Located at Blue Grass Airport, the Aviation Museum of Kentucky pays tribute to the Commonwealth’s rich history of aviation with its impressive squadron of rare and restored aircraft, aviation memorabilia, interactive educational displays, and active aviation restoration shop. Inside the museum, a flock of steel birds suspended on wires hangs from the hangar’s expansive ceiling. A replica of Matthew Sellers’ 1908 quadraplane—the first aircraft built and flown in Kentucky—headlines the museum collection, extending its majestic wings to shake the hands of awestruck visitors. Other exceptional designs include a Skyhawk once flown by the Navy’s Blue Angels, an F-14 Tomcat jet-fighter as seen in the film Top Gun, and a high-bypass turbofan used to propel modern jumbo jets.
Guided tours and interactive exhibits delve into the science and history of flight, while the Kentucky Aviation Hall of Fame honors the lives of those who have soared among the clouds, whether in planes or wrapped around the waist of Michael Jordan. Young ones, meanwhile, can learn more about the variety of aviation careers and set their sights on following the tailwinds of famous pilots and designers.
Collins Bowling Centers continues a tradition that began more than 50 years ago with spacious lanes primed for open-bowling sessions, league play, and inclusive children's birthday parties. The group maintains two Lexington locations: Eastland Bowling Lanes and Southland Bowling Lanes. Aside from offering pin-blasting action throughout the week, both alleyways encourage guests to sign up for bowling lessons at the pro shop, grab a drink at the lounge, or reunite tokens with their estranged relatives in the onsite arcade.
Bluegrass Riding Academy’s owner and director Dr. Sally Haydon schools pupils of all ability in the art of English-style saddle-seat riding atop american saddlebred steeds. During the 30-minute group lessons, equestrians ages 7 and older will cover riding basics, as well as horse care, preparation, and determining which oats are for feeding and which are for wild sowing as they travel around the academy’s indoor arena. Dr. Haydon earned her Ph.D. in equine studies, and her renowned full-service horse-care and -training facility imparts equine knowledge through a broad range of college courses, camps, and lessons that teach casual riders about the breed and prep more serious horsefolk for competition.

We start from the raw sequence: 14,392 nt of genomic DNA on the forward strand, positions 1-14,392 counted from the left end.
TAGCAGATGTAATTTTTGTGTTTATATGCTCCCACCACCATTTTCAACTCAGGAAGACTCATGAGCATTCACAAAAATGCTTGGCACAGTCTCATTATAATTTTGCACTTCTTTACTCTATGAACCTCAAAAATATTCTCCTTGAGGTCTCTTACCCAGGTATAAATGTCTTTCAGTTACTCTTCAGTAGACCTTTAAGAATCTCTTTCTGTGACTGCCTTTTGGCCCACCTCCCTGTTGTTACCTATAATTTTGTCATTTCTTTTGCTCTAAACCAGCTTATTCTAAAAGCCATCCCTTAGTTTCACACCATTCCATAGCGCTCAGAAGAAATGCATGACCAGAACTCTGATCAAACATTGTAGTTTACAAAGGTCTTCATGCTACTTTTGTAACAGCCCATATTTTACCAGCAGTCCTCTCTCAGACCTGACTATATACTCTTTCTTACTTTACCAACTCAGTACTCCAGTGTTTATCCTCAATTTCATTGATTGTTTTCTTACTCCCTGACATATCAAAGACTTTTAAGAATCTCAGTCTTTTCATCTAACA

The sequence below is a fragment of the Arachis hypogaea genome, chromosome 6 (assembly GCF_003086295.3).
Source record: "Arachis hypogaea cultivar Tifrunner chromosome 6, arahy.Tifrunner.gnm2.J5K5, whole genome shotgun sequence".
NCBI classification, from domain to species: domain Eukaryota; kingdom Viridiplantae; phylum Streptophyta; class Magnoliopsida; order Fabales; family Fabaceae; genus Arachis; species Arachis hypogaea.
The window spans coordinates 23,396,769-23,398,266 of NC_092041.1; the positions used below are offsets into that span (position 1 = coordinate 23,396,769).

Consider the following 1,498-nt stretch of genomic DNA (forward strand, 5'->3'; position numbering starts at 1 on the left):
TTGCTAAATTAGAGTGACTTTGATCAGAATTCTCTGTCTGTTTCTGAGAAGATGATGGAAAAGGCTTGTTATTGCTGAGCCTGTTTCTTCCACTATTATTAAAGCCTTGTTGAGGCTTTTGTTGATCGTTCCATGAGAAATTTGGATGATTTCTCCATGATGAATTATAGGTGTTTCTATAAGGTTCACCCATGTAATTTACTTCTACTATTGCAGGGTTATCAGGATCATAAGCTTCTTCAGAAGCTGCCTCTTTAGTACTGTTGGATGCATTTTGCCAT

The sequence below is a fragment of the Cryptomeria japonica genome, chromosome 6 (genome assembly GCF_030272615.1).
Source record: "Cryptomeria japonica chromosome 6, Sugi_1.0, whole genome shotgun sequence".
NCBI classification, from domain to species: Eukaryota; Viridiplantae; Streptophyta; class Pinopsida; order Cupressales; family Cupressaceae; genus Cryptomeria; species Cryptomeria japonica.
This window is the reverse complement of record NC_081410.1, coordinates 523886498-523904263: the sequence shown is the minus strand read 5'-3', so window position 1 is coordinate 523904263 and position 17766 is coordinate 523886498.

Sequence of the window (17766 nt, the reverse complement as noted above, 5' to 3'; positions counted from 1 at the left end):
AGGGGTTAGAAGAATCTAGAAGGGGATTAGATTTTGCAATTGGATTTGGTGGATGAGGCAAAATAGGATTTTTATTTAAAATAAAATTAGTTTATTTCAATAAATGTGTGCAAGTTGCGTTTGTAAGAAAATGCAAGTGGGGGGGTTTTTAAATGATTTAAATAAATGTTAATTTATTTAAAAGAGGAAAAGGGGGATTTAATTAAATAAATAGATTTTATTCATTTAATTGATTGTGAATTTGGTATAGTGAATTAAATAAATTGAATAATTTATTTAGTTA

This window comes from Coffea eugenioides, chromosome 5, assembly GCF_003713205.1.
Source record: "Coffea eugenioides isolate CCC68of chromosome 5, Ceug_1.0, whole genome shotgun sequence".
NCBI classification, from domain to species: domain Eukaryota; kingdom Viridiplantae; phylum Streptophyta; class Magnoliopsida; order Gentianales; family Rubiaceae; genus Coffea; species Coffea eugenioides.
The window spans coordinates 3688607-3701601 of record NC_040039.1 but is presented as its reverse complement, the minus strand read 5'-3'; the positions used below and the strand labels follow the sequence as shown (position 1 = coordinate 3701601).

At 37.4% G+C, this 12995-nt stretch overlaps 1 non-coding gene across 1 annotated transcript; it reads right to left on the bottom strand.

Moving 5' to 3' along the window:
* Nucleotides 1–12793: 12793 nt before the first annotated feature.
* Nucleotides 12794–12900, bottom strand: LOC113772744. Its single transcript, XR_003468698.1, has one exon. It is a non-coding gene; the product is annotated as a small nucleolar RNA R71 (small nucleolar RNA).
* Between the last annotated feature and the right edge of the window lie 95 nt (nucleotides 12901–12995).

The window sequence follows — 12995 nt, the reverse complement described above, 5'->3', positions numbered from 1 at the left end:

Bluegrass Polo Club aims to develop everyday horse lovers into athletes who want to take their golf game to the next level. A friendly instructor draws on more than two decades of experience to craft 60-minute lessons for novices and intermediate players who at least have some horse-riding experience, helping build deep if temporary partnerships with four-legged teammates. After being introduced to polo-appropriate tack and equipment, groups of up to six horse handlers will board practiced polo ponies to learn riding skills, shots, and basic strategy. Trotters seen engaging their horses in deep conversation peppered by such terms as "chukker" and "third man" may join an intermediate group to perfect their mastery of the ball and mallet. This Groupon can also be applied toward a private lesson ($90/hour) for those who'd like to imitate the most genteel of lone bandits.
Head instructor Sandra Middleton cares for neglected and unwanted horses at Paddle Stone Equestrian Center and trains young riders to ride and respect the animals. Since the ranch’s inception in 2000, instructors have introduced beginners as young as 4 years old to horseback riding and helped intermediate riders along the path to mastery through private and group lessons. As hooves beat staccato time, riders learn hunter/jumper techniques, a classic style pioneered by English fox hunters. Western lessons introduce methods developed by cowboys, who needed to stay near steers during long rides or the scary parts of Jurassic Park. The center is home to more than one dozen equines, allowing each pupil to ride a well-rested mount before learning the subtleties of proper handling and care when not in the saddle. Once a student has demonstrated the ability to trot, the center encourages him or her to travel to shows for further improvement.